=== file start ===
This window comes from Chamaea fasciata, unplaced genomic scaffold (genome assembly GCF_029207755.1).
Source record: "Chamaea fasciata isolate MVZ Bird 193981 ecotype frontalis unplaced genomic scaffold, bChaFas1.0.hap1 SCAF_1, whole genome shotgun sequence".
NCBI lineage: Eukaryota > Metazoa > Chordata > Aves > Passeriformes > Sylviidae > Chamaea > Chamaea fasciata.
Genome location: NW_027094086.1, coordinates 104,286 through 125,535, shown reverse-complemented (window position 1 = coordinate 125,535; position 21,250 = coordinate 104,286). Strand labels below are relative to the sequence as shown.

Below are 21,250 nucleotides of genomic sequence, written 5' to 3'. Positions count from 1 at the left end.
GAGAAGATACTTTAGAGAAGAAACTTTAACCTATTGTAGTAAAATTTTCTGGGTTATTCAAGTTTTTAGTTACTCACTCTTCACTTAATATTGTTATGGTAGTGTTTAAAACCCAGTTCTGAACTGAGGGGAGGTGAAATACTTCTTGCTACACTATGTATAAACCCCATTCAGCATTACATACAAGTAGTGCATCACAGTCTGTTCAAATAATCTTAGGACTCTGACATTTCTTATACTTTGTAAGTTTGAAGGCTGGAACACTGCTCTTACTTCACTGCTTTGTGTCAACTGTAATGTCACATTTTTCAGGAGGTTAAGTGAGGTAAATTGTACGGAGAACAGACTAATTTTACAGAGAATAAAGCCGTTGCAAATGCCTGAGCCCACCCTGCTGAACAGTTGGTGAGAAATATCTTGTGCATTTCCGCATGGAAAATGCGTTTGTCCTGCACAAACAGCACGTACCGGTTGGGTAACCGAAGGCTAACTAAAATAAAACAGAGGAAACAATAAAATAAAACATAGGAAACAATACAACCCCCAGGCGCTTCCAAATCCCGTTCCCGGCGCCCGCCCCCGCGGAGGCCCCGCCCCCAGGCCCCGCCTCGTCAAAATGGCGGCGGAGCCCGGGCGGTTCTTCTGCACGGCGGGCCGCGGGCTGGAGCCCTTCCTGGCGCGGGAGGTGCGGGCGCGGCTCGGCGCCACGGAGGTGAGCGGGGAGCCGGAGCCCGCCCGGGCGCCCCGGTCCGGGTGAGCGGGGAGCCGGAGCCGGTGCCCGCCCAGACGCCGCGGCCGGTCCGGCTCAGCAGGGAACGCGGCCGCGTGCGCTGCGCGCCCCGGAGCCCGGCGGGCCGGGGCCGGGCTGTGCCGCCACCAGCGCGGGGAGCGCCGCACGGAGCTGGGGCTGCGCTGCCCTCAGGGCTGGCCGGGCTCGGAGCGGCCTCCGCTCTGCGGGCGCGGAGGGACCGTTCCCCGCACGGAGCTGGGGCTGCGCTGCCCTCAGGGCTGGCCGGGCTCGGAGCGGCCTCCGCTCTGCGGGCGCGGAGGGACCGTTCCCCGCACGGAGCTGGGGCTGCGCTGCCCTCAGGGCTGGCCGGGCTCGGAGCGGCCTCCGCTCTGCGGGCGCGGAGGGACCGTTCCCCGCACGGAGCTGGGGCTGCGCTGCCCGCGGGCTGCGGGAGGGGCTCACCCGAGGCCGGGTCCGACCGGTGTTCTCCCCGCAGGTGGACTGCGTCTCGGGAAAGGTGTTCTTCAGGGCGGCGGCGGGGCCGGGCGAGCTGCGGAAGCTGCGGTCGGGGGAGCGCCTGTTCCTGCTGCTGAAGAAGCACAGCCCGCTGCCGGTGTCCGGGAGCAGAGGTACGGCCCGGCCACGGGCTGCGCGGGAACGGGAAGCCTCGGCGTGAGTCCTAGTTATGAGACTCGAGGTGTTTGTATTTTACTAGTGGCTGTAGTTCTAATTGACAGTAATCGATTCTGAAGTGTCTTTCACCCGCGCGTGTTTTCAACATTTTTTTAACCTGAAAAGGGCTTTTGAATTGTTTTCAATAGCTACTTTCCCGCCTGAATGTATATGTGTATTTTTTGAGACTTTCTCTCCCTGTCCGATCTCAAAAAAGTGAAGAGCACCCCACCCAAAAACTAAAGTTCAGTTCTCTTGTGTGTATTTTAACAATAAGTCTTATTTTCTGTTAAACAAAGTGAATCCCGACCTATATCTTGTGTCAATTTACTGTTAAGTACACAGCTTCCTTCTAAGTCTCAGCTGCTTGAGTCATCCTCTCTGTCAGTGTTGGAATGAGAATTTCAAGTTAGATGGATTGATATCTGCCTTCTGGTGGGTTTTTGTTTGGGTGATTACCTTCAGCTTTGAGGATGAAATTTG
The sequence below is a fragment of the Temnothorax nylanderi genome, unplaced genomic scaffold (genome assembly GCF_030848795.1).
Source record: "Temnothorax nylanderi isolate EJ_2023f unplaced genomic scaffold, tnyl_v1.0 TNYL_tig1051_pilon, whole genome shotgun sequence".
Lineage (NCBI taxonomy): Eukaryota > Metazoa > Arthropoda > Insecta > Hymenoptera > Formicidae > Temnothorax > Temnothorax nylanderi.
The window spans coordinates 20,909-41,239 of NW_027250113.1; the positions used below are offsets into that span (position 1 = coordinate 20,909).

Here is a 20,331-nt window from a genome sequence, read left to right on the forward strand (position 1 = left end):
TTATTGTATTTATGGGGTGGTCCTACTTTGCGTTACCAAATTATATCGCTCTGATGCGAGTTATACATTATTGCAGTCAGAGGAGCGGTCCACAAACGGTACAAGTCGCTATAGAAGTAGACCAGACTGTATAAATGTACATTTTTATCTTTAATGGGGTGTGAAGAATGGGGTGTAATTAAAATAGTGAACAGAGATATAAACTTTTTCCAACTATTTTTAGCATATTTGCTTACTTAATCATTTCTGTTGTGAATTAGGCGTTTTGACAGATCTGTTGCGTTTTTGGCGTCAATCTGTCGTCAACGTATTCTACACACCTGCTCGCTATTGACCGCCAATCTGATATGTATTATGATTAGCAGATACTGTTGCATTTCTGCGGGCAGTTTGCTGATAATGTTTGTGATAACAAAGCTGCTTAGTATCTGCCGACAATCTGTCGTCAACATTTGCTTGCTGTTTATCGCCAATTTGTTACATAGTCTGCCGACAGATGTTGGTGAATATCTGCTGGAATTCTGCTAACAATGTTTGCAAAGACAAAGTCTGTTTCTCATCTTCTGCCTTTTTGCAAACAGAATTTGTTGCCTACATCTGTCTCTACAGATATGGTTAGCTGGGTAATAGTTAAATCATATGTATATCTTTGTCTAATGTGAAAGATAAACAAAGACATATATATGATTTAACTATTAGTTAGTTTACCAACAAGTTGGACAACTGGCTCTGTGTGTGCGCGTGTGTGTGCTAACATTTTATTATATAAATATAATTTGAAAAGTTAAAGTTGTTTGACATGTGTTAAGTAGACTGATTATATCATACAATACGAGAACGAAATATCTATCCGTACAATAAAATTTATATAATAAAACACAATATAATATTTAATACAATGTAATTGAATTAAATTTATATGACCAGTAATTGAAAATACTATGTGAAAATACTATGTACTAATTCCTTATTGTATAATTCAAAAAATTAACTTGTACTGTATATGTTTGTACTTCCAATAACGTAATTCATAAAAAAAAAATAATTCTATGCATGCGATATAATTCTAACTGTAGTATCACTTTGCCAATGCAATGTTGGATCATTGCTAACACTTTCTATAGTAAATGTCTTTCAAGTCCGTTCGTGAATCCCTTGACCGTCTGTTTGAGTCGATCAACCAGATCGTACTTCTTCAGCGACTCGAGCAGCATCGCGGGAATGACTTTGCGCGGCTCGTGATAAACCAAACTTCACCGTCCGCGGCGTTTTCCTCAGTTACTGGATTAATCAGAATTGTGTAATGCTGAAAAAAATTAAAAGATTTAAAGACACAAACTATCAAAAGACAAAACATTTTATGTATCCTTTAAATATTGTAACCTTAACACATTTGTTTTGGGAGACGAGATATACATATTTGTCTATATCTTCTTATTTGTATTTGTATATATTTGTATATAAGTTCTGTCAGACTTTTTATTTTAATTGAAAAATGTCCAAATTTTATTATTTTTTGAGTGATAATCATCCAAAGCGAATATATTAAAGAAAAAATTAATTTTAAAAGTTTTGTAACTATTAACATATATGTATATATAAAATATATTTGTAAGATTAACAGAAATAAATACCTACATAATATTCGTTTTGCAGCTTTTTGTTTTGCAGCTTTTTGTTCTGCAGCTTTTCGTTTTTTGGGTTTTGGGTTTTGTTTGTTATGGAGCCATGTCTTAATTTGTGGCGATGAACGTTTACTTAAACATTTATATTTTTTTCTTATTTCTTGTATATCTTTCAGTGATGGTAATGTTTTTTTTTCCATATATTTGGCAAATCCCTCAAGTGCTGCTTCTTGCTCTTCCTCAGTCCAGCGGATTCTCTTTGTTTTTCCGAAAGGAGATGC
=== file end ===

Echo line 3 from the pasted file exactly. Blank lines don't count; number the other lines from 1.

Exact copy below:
NCBI lineage: Eukaryota > Metazoa > Chordata > Aves > Passeriformes > Sylviidae > Chamaea > Chamaea fasciata.